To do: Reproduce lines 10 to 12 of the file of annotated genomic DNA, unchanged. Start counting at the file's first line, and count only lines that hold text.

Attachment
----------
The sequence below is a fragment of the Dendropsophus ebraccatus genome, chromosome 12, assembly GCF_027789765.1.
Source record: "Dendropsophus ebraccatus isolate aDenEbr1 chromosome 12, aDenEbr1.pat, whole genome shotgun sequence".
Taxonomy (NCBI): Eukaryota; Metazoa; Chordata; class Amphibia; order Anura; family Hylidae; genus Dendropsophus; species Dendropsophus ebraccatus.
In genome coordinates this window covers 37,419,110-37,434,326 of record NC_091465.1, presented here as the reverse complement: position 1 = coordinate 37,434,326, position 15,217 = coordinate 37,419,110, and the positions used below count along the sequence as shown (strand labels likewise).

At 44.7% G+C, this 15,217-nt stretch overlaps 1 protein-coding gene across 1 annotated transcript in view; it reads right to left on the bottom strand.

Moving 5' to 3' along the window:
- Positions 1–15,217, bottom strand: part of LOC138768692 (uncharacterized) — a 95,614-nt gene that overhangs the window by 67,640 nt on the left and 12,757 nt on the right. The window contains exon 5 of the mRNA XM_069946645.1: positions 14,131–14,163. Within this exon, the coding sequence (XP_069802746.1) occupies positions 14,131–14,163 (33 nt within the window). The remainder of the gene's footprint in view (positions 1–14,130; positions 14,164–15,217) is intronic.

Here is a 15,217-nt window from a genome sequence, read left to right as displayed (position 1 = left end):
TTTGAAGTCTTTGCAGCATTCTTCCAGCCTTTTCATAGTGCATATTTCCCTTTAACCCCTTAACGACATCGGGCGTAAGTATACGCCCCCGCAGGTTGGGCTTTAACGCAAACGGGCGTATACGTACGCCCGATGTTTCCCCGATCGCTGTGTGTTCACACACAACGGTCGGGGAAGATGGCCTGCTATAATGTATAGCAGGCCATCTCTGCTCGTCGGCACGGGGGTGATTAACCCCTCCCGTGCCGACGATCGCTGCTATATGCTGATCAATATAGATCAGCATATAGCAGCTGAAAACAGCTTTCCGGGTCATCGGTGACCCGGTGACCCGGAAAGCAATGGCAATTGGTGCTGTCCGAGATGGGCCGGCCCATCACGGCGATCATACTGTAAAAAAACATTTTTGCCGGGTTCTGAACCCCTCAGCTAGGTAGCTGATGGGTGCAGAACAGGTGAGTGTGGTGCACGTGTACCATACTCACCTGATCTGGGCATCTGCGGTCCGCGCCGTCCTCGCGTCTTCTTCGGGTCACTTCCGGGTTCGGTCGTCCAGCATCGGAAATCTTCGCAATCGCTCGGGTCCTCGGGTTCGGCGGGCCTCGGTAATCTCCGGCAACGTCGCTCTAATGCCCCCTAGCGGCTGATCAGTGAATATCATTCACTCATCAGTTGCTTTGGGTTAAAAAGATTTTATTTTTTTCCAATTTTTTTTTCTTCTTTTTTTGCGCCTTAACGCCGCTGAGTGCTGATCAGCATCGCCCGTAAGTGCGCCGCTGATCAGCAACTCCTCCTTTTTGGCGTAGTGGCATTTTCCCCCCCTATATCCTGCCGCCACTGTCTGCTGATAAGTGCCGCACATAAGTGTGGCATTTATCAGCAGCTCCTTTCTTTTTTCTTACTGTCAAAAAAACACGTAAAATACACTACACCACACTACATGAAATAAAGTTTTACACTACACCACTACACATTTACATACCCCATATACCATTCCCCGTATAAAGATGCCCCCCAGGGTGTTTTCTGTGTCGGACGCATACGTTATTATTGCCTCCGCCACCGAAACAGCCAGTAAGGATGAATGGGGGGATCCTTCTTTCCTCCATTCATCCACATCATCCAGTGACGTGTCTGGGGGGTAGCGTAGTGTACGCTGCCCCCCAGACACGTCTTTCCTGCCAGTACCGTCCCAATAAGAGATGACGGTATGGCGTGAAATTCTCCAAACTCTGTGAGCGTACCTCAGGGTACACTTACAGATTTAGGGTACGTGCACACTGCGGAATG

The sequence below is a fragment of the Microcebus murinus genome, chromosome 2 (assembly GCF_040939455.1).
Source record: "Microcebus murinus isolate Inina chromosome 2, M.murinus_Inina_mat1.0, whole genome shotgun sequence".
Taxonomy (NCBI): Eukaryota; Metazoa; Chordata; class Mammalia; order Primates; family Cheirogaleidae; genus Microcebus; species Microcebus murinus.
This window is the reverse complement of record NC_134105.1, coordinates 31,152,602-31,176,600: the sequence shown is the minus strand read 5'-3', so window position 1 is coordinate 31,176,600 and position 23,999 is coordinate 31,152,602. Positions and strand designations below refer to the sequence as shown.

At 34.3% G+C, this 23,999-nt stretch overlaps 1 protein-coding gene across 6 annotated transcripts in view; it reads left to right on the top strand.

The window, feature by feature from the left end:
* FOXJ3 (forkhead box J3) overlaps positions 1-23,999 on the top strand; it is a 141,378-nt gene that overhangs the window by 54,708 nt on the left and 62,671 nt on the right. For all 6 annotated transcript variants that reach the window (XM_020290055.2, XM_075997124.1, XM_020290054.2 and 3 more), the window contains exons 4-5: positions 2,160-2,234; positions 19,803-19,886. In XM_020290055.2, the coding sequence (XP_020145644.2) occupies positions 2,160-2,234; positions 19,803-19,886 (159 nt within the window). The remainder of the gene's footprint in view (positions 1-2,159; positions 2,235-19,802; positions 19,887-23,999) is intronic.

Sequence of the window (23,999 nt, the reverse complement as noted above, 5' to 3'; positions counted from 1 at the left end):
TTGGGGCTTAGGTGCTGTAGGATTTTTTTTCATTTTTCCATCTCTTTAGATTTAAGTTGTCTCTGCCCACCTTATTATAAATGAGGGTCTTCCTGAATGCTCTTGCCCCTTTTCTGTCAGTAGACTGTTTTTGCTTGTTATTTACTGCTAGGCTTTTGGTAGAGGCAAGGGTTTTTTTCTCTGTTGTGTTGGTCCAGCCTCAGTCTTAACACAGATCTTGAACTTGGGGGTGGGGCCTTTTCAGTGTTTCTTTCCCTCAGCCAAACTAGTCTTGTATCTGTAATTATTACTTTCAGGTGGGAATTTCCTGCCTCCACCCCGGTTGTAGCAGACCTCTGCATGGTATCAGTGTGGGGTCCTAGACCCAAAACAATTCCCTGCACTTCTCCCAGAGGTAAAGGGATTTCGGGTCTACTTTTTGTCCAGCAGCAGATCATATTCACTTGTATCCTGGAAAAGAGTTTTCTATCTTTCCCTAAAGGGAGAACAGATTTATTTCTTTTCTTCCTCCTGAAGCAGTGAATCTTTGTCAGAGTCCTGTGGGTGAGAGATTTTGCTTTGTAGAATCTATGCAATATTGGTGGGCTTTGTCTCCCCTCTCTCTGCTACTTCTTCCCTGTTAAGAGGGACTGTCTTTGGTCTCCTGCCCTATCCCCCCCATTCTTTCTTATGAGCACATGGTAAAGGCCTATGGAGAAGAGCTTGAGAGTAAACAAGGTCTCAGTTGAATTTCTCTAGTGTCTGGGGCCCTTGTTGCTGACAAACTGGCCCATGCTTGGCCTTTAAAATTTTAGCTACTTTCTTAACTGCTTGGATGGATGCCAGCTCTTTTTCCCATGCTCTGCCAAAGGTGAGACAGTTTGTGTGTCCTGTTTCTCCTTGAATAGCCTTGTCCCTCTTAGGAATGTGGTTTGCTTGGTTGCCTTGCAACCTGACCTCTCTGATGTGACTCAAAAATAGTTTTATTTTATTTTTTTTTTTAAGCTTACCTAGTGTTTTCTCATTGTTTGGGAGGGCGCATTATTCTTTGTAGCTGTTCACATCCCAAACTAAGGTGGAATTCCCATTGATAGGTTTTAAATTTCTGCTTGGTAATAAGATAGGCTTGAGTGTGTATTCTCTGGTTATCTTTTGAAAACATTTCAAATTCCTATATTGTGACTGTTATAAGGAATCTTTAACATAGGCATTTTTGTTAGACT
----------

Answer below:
The sequence below is a fragment of the Microcebus murinus genome, chromosome 2 (assembly GCF_040939455.1).
Source record: "Microcebus murinus isolate Inina chromosome 2, M.murinus_Inina_mat1.0, whole genome shotgun sequence".
Taxonomy (NCBI): Eukaryota; Metazoa; Chordata; class Mammalia; order Primates; family Cheirogaleidae; genus Microcebus; species Microcebus murinus.